SPORTS
August 7, 2007 | Chris Dufresne, Times Staff Writer
SOUTH BEND, Ind. -- It was in a sticky heat on Monday that heralded freshman quarterback Jimmy Clausen walked across campus toward his first fall football practice at Notre Dame. He wore sandals and a red T-shirt, rolled up to mid-chest. He carried one football shoe in each hand. It marked a beginning, for sure, but of what? More than being the answer for Irish football right now, Clausen is just one of many questions.
OPINION
September 25, 1988
Last July it was Lonesome George without believers versus Dukakis who had enthusiastic friends at every level of his party. Today, it's Bush looking almost like a winner . . . with GOP friends he's never known before. And Dukakis seems the Lone Ranger. This Lone Ranger will need three things to win: 1. Silver bullets--simple issues that maim whenever they hit. Dukakis has a six-shooter full: Iran-Contra, Noriega, sleaze, consultants, the Quayle choice. 2. A horse to ride--a way Dukakis can stay close enough to keep his silver bullets from seeming desperate.
SPORTS
August 7, 1995 | SCOTT HOWARD-COOPER
It's Del Harris Night tonight in Richmond, Ind., his former home in more ways than one. The town near the Ohio border is where he started a basketball coaching career, at Earlham College in the 1960s and '70s, that would eventually lead him to the Lakers. And Harris, who was a semi-pro pitcher until his arm went dead when he was 32, used to work from the same Don McBride Stadium where the ceremonies will take place. So the salute is a natural.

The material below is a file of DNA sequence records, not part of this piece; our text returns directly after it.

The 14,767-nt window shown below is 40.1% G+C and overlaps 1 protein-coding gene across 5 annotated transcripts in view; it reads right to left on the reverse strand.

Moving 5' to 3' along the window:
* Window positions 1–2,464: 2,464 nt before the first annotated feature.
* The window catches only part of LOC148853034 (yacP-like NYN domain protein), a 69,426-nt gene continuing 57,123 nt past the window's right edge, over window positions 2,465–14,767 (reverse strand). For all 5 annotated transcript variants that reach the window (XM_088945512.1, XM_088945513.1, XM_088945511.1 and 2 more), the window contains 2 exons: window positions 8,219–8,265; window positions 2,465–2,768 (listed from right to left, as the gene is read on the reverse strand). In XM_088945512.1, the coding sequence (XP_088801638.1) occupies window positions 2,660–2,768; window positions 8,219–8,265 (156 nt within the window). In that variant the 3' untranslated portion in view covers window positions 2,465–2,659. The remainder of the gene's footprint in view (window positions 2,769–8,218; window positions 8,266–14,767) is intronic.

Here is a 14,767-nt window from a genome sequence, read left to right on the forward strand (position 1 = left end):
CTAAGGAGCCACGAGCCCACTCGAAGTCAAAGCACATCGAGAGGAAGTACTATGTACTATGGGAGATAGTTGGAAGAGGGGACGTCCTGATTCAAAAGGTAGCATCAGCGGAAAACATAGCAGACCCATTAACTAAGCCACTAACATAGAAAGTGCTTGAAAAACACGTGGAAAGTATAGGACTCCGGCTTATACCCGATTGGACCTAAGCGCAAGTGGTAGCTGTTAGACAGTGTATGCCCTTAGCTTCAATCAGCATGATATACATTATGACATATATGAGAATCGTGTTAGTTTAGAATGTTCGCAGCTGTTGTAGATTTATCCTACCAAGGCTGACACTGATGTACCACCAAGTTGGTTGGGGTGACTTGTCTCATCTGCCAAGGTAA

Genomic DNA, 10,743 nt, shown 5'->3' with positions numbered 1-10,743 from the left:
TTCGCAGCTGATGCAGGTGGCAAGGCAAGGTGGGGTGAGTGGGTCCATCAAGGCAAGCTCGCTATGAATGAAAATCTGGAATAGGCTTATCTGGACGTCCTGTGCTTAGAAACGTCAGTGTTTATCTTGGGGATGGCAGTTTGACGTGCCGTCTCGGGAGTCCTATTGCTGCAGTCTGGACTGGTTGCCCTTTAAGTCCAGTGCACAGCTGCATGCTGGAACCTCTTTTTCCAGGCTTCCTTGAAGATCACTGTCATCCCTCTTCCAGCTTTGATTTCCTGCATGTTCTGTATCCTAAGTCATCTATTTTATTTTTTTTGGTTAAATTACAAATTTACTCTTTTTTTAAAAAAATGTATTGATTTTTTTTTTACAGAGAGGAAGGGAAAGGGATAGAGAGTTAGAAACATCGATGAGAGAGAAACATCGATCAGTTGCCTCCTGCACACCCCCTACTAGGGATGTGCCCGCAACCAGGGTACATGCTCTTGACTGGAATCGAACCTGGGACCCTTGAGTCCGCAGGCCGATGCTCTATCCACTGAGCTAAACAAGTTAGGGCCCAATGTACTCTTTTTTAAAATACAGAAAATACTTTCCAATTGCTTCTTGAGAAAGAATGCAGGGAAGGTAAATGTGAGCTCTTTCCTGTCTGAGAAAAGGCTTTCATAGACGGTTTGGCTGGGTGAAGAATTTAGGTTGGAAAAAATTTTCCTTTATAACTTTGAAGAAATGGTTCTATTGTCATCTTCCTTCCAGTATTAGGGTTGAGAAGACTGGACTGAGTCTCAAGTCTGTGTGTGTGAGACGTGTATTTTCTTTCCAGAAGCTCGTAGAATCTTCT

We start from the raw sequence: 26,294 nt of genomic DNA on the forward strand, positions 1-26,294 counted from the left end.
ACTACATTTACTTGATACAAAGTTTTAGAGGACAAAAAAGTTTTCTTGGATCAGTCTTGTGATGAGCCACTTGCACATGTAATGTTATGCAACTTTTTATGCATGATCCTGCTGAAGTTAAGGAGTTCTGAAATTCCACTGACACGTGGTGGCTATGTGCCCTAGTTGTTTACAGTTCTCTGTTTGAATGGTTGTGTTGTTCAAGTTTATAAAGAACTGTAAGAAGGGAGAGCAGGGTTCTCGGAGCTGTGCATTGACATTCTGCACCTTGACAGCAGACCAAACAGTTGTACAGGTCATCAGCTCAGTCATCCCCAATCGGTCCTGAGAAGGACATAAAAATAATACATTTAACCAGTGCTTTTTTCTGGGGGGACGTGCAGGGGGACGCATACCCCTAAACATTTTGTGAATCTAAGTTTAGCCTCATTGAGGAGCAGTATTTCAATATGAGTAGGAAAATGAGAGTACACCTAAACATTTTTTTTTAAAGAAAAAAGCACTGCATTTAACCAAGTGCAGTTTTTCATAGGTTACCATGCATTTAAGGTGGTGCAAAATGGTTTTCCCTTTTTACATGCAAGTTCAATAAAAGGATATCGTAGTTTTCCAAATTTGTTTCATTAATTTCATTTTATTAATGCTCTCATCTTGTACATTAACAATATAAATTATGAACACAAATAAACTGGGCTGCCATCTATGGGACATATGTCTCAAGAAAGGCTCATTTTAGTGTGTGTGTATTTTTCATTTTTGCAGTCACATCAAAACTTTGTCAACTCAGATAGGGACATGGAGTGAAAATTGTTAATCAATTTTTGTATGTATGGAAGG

OPINION
September 18, 2004
Funny how the images and phrases of long ago can thrive so vividly in aging memories that stumble now over new ATM passwords. A fiery horse with the speed of light.... A faithful Indian companion.... Return with us now to those thrilling days of yesteryear, the Lone Ranger rides again. Ninety years ago this week, Jack Carlton Moore (later Clayton Moore) was born in Chicago and dreamed of becoming a trapeze artist.
NATIONAL
April 9, 2004 | From Associated Press
Opening comments Excerpts from the appearance Thursday of national security advisor Condoleezza Rice before the commission investigating the attacks of Sept. 11. I thank the commission for arranging this special session. Thank you for helping to find a way to meet the nation's need to learn all we can about the Sept. 11th attacks, while preserving important constitutional principles. This commission, and those who appear before it, have a vital charge.